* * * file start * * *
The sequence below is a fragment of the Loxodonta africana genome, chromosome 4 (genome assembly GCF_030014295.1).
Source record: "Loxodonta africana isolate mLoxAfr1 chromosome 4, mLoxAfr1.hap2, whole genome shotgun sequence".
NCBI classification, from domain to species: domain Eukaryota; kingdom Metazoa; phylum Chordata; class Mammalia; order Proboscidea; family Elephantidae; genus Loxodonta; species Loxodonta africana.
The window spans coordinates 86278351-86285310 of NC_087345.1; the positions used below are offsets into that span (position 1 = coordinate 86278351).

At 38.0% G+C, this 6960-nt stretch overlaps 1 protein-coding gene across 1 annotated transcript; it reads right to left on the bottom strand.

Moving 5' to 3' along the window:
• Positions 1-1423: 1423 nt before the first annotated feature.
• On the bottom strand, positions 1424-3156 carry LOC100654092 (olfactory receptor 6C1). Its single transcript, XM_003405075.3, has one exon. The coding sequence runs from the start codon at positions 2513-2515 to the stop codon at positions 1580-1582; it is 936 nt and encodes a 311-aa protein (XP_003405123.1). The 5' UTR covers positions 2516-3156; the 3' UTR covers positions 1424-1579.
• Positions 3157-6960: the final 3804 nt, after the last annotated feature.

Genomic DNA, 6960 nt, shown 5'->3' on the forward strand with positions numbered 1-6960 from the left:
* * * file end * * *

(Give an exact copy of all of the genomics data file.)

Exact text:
The sequence below is a fragment of the Loxodonta africana genome, chromosome 4 (genome assembly GCF_030014295.1).
Source record: "Loxodonta africana isolate mLoxAfr1 chromosome 4, mLoxAfr1.hap2, whole genome shotgun sequence".
NCBI classification, from domain to species: domain Eukaryota; kingdom Metazoa; phylum Chordata; class Mammalia; order Proboscidea; family Elephantidae; genus Loxodonta; species Loxodonta africana.
The window spans coordinates 86278351-86285310 of NC_087345.1; the positions used below are offsets into that span (position 1 = coordinate 86278351).

At 38.0% G+C, this 6960-nt stretch overlaps 1 protein-coding gene across 1 annotated transcript; it reads right to left on the bottom strand.

Moving 5' to 3' along the window:
• Positions 1-1423: 1423 nt before the first annotated feature.
• On the bottom strand, positions 1424-3156 carry LOC100654092 (olfactory receptor 6C1). Its single transcript, XM_003405075.3, has one exon. The coding sequence runs from the start codon at positions 2513-2515 to the stop codon at positions 1580-1582; it is 936 nt and encodes a 311-aa protein (XP_003405123.1). The 5' UTR covers positions 2516-3156; the 3' UTR covers positions 1424-1579.
• Positions 3157-6960: the final 3804 nt, after the last annotated feature.

Genomic DNA, 6960 nt, shown 5'->3' on the forward strand with positions numbered 1-6960 from the left: